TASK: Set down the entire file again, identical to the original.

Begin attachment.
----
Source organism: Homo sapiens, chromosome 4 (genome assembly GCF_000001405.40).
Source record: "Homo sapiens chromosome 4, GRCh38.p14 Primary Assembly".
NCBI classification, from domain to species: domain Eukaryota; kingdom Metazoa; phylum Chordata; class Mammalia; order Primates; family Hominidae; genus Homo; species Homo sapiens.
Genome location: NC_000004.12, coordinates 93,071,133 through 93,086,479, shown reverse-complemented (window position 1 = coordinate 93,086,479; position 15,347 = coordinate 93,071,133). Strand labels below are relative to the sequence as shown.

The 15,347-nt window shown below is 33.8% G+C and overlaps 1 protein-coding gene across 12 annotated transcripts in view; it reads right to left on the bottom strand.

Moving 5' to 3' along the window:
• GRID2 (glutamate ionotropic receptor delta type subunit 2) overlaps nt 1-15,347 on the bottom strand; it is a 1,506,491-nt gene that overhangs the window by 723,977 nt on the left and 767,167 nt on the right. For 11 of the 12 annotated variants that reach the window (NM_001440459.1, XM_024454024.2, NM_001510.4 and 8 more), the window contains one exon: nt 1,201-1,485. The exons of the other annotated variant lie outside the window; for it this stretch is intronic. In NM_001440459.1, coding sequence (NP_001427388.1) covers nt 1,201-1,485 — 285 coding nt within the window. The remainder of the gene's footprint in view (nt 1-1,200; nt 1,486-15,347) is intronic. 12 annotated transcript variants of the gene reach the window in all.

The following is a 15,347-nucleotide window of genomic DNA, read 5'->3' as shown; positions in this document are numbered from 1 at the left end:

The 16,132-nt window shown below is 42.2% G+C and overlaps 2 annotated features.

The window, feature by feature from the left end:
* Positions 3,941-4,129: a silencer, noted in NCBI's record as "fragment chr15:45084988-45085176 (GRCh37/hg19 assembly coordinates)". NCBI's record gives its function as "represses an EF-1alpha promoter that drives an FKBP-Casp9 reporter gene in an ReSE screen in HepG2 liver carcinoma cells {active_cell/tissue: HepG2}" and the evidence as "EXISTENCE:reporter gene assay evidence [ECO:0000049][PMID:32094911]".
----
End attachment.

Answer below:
Source organism: Homo sapiens, chromosome 4 (genome assembly GCF_000001405.40).
Source record: "Homo sapiens chromosome 4, GRCh38.p14 Primary Assembly".
NCBI classification, from domain to species: domain Eukaryota; kingdom Metazoa; phylum Chordata; class Mammalia; order Primates; family Hominidae; genus Homo; species Homo sapiens.
Genome location: NC_000004.12, coordinates 93,071,133 through 93,086,479, shown reverse-complemented (window position 1 = coordinate 93,086,479; position 15,347 = coordinate 93,071,133). Strand labels below are relative to the sequence as shown.

The 15,347-nt window shown below is 33.8% G+C and overlaps 1 protein-coding gene across 12 annotated transcripts in view; it reads right to left on the bottom strand.

Moving 5' to 3' along the window:
• GRID2 (glutamate ionotropic receptor delta type subunit 2) overlaps nt 1-15,347 on the bottom strand; it is a 1,506,491-nt gene that overhangs the window by 723,977 nt on the left and 767,167 nt on the right. For 11 of the 12 annotated variants that reach the window (NM_001440459.1, XM_024454024.2, NM_001510.4 and 8 more), the window contains one exon: nt 1,201-1,485. The exons of the other annotated variant lie outside the window; for it this stretch is intronic. In NM_001440459.1, coding sequence (NP_001427388.1) covers nt 1,201-1,485 — 285 coding nt within the window. The remainder of the gene's footprint in view (nt 1-1,200; nt 1,486-15,347) is intronic. 12 annotated transcript variants of the gene reach the window in all.

The following is a 15,347-nucleotide window of genomic DNA, read 5'->3' as shown; positions in this document are numbered from 1 at the left end:

The 16,132-nt window shown below is 42.2% G+C and overlaps 2 annotated features.

The window, feature by feature from the left end:
* Positions 3,941-4,129: a silencer, noted in NCBI's record as "fragment chr15:45084988-45085176 (GRCh37/hg19 assembly coordinates)". NCBI's record gives its function as "represses an EF-1alpha promoter that drives an FKBP-Casp9 reporter gene in an ReSE screen in HepG2 liver carcinoma cells {active_cell/tissue: HepG2}" and the evidence as "EXISTENCE:reporter gene assay evidence [ECO:0000049][PMID:32094911]".